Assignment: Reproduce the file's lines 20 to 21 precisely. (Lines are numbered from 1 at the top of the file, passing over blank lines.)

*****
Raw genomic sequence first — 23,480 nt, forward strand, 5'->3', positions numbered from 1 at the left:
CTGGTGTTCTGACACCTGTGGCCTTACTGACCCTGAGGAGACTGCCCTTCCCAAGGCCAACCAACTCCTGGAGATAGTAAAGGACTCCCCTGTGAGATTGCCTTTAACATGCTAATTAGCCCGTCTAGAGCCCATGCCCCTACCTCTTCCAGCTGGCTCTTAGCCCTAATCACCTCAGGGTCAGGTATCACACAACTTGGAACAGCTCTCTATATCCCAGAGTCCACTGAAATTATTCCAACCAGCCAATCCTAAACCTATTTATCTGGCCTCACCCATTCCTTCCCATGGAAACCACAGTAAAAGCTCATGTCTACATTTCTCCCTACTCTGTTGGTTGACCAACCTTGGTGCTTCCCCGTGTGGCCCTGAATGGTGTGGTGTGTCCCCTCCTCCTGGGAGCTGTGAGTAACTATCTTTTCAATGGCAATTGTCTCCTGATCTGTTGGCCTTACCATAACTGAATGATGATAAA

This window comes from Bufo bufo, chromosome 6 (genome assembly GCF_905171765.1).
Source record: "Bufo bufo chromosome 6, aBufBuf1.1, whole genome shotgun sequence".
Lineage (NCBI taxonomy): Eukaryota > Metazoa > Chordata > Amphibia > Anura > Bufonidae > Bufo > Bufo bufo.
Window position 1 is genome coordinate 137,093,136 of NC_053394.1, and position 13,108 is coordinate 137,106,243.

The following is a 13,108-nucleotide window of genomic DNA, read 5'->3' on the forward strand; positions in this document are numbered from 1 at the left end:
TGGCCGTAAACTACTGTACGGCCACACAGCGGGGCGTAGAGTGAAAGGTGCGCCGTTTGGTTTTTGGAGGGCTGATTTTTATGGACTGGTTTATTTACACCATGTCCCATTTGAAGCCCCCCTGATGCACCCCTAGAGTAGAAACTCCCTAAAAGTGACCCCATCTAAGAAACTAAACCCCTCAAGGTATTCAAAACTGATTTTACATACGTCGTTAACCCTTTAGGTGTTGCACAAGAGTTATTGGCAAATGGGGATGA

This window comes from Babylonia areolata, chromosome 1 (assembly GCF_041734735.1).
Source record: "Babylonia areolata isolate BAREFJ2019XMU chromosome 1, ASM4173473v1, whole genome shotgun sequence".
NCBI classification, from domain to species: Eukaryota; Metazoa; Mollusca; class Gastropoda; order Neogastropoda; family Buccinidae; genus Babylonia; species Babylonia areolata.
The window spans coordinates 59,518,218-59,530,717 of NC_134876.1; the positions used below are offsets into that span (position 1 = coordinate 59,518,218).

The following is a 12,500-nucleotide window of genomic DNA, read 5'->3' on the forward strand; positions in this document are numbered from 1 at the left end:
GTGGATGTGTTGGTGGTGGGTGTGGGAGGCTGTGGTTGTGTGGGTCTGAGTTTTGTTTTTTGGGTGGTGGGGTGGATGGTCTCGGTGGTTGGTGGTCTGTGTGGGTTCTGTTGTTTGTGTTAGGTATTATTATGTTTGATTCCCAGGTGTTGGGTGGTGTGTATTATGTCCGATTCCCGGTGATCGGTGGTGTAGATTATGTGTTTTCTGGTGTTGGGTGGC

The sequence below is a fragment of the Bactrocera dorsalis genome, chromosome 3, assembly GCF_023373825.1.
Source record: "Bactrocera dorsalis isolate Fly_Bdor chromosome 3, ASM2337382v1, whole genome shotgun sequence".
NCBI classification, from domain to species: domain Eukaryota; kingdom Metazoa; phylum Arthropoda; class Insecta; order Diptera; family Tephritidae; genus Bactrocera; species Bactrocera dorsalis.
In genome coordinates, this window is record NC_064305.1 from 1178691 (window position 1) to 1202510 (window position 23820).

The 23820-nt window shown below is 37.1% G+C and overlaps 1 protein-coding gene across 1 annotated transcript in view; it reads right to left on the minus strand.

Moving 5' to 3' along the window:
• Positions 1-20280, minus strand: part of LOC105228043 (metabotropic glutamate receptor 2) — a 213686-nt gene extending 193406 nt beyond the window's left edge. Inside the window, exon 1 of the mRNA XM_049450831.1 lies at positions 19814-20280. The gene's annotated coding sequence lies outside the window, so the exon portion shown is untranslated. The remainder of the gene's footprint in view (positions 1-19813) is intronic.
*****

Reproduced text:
Moving 5' to 3' along the window:
• Positions 1-20280, minus strand: part of LOC105228043 (metabotropic glutamate receptor 2) — a 213686-nt gene extending 193406 nt beyond the window's left edge. Inside the window, exon 1 of the mRNA XM_049450831.1 lies at positions 19814-20280. The gene's annotated coding sequence lies outside the window, so the exon portion shown is untranslated. The remainder of the gene's footprint in view (positions 1-19813) is intronic.